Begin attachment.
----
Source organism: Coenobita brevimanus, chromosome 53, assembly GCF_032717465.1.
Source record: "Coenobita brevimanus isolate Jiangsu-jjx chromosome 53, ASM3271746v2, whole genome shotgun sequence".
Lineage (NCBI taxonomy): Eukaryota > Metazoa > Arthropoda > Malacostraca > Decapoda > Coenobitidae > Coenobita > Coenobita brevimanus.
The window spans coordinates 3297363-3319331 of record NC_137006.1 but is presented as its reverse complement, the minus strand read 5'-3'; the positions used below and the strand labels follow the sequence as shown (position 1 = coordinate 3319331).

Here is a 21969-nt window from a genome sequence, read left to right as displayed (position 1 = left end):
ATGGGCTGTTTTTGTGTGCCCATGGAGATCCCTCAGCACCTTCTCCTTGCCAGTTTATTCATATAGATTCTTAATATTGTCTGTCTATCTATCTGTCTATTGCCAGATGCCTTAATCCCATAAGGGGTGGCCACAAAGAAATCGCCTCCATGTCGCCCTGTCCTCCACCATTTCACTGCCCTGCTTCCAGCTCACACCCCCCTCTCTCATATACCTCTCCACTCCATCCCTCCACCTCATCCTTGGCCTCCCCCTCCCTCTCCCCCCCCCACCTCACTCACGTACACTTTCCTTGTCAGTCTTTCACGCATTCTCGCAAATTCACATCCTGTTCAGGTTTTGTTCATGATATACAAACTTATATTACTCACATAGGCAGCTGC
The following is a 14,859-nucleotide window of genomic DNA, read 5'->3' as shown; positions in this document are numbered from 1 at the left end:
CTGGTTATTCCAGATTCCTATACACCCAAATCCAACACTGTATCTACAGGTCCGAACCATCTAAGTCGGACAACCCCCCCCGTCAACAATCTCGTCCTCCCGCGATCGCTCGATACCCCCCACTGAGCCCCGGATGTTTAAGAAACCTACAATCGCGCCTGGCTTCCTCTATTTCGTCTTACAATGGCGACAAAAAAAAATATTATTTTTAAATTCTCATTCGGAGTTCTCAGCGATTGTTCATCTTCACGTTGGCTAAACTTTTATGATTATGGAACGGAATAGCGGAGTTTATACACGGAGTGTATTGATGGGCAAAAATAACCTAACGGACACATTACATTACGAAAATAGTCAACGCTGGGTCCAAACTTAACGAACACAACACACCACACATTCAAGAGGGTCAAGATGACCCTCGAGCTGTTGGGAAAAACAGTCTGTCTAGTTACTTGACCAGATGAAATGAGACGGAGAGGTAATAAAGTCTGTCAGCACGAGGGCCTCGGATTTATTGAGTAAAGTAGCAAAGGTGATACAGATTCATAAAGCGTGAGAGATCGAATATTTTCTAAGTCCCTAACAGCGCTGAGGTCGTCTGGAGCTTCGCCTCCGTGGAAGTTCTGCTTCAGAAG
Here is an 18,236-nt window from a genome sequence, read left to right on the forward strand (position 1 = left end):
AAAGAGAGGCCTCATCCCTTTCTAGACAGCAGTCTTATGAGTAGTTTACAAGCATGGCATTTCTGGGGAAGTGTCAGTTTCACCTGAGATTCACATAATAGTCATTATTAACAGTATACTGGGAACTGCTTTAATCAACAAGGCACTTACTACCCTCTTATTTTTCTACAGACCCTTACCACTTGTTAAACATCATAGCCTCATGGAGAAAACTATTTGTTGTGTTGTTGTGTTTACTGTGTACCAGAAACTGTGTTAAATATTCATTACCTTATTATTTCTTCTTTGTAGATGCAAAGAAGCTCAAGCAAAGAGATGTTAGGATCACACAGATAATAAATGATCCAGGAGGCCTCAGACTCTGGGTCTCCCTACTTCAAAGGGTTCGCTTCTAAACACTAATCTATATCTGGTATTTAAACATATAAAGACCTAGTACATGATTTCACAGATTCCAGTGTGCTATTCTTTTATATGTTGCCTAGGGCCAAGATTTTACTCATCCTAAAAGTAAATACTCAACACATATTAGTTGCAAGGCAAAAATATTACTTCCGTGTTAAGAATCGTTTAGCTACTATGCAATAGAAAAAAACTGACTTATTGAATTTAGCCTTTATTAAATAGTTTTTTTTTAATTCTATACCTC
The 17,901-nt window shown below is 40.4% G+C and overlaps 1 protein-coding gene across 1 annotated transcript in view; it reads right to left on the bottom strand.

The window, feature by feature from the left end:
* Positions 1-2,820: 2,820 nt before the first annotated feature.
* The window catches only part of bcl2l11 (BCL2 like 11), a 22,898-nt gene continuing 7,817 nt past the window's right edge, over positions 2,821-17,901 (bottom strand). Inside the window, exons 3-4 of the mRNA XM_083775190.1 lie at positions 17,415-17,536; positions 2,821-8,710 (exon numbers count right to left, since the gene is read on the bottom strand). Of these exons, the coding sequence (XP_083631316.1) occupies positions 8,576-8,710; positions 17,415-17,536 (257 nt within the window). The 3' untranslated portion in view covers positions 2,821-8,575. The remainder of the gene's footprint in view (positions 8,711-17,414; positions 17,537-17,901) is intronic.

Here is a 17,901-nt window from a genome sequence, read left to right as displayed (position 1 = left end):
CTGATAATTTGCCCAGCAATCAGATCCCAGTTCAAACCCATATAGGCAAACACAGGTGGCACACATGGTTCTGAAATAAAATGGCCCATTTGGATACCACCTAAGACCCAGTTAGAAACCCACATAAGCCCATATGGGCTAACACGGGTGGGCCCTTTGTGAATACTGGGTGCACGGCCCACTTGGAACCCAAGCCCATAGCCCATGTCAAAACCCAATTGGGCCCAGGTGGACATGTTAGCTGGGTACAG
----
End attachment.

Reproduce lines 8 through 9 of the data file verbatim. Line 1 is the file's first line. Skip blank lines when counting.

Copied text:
CTGGTTATTCCAGATTCCTATACACCCAAATCCAACACTGTATCTACAGGTCCGAACCATCTAAGTCGGACAACCCCCCCCGTCAACAATCTCGTCCTCCCGCGATCGCTCGATACCCCCCACTGAGCCCCGGATGTTTAAGAAACCTACAATCGCGCCTGGCTTCCTCTATTTCGTCTTACAATGGCGACAAAAAAAAATATTATTTTTAAATTCTCATTCGGAGTTCTCAGCGATTGTTCATCTTCACGTTGGCTAAACTTTTATGATTATGGAACGGAATAGCGGAGTTTATACACGGAGTGTATTGATGGGCAAAAATAACCTAACGGACACATTACATTACGAAAATAGTCAACGCTGGGTCCAAACTTAACGAACACAACACACCACACATTCAAGAGGGTCAAGATGACCCTCGAGCTGTTGGGAAAAACAGTCTGTCTAGTTACTTGACCAGATGAAATGAGACGGAGAGGTAATAAAGTCTGTCAGCACGAGGGCCTCGGATTTATTGAGTAAAGTAGCAAAGGTGATACAGATTCATAAAGCGTGAGAGATCGAATATTTTCTAAGTCCCTAACAGCGCTGAGGTCGTCTGGAGCTTCGCCTCCGTGGAAGTTCTGCTTCAGAAG
Here is an 18,236-nt window from a genome sequence, read left to right on the forward strand (position 1 = left end):